27Call Warwick patron, and be penitent,
28And thou shalt still remain the Duke of York.29
richard I thought at least he would have said 'the king';
30Or did he make the jest against his will?31
warwick Is not a dukedom, sir, a goodly gift?32
richard Ay, by my faith, for a poor earl to give.
Editor’s Note33I'll do thee service for so good a gift.34
warwick 'Twas I that gave the kingdom to thy brother.35
edward Why, then 'tis mine, if but by Warwick's gift.Editor’s Note36
warwick Thou art no Atlas for so great a weight,
37And, weakling, Warwick takes his gift again;
38And Henry is my king, Warwick his subject.39
edward But Warwick's king is Edward's prisoner;
40And, gallant Warwick, do but answer this:
41What is the body when the head is off?Editor’s Note42
richard Alas that Warwick had no more forecast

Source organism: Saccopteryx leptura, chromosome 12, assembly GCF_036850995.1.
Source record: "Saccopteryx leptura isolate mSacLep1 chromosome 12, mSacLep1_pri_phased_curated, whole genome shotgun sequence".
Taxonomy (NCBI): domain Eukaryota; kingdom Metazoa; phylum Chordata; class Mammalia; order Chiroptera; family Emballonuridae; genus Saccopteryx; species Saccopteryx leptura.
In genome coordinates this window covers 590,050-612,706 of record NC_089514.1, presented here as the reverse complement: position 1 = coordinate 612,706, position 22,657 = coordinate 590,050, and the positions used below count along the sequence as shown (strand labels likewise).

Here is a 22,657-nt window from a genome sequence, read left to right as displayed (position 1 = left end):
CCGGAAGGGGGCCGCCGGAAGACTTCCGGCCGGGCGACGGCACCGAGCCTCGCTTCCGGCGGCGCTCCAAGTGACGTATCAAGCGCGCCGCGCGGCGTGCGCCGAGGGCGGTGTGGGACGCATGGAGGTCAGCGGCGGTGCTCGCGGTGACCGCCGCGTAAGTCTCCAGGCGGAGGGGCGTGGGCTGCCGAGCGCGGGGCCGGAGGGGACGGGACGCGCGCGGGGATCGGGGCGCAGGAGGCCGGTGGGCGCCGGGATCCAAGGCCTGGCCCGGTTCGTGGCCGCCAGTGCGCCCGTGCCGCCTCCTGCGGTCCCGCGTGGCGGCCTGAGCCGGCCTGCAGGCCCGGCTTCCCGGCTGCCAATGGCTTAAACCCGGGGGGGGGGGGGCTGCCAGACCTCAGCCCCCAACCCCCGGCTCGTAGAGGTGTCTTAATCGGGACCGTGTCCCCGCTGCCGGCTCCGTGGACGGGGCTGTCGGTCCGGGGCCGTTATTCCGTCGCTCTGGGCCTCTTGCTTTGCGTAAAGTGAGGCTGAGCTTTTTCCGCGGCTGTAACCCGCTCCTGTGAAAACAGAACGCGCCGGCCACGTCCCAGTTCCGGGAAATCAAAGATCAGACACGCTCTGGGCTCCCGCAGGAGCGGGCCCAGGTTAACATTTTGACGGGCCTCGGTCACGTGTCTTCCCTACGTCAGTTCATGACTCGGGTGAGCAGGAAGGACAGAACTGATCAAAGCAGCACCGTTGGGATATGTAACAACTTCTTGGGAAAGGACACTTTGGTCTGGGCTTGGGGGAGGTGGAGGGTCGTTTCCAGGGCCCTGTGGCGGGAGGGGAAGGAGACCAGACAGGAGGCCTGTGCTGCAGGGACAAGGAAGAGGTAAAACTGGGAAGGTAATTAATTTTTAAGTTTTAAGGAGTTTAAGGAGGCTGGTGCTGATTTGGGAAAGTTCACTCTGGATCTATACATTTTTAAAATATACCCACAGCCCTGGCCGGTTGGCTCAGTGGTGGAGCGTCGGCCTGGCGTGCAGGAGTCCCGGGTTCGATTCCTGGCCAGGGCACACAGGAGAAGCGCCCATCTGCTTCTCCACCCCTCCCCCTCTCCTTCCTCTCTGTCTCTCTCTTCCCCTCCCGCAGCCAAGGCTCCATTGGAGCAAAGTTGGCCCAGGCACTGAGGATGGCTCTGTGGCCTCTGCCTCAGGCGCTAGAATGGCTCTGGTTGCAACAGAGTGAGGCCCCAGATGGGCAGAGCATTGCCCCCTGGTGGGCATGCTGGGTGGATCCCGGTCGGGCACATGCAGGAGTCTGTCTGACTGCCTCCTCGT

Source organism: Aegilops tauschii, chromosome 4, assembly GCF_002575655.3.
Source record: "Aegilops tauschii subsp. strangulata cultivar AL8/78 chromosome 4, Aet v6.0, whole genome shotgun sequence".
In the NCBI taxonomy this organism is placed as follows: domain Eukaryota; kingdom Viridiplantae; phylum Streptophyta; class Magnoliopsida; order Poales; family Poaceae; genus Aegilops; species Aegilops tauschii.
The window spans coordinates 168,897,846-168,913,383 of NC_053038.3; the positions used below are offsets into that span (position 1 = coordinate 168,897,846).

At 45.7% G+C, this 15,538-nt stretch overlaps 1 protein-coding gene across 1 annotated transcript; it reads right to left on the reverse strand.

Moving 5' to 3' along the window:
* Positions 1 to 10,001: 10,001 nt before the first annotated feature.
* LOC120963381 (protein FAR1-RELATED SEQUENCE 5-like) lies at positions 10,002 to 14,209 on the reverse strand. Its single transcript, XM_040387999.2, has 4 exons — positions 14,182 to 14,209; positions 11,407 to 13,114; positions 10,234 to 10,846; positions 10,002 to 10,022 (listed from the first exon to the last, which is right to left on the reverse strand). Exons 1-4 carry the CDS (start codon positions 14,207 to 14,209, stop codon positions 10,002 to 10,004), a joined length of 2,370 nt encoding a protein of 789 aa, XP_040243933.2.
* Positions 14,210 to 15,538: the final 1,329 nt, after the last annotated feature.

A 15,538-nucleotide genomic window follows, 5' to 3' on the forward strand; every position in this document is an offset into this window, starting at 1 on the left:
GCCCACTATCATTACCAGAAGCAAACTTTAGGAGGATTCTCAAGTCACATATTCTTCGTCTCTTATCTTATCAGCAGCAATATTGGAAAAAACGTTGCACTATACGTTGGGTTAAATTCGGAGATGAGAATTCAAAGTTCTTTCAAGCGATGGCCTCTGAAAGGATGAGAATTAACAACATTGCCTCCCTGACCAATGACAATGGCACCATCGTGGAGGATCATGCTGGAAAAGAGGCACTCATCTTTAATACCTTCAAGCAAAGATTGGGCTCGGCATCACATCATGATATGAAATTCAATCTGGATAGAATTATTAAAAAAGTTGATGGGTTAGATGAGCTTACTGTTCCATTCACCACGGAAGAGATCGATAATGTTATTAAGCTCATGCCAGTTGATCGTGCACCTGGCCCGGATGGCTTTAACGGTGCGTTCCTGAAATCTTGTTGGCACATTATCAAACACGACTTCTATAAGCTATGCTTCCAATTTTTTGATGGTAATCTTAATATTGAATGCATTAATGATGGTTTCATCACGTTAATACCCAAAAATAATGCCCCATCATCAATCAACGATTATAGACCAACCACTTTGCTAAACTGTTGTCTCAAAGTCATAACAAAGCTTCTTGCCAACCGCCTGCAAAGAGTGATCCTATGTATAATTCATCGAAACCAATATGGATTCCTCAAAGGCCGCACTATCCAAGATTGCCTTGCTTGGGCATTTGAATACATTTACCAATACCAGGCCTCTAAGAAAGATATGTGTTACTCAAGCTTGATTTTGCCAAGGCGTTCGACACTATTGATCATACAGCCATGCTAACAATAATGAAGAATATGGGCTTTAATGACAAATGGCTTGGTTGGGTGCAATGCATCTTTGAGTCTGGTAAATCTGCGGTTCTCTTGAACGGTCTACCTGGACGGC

Editor’s Note43But, whiles he thought to steal the single ten,
44The king was slyly fingered from the deck.[To Warwick]
45You left poor Henry at the Bishop's palace,
46And ten to one you'll meet him in the Tower.47
edward Editor’s Note[to Warwick] 'Tis even so—yet you are Warwick still.Editor’s Note48
richard Come, Warwick, take the time, kneel down, kneel down.
Editor’s Note49Nay, when? Strike now, or else the iron cools.50
warwick I had rather chop this hand off at a blow,
51And with the other, fling it at thy face,
Editor’s Note52Then bear so low a sail to strike to thee.53
edward Sail how thou canst, have wind and tide thy friend,
54This hand, fast wound about thy coal-black hair,
55Shall, whiles thy head is warm and new cut off,
56Write in the dust this sentence with thy blood: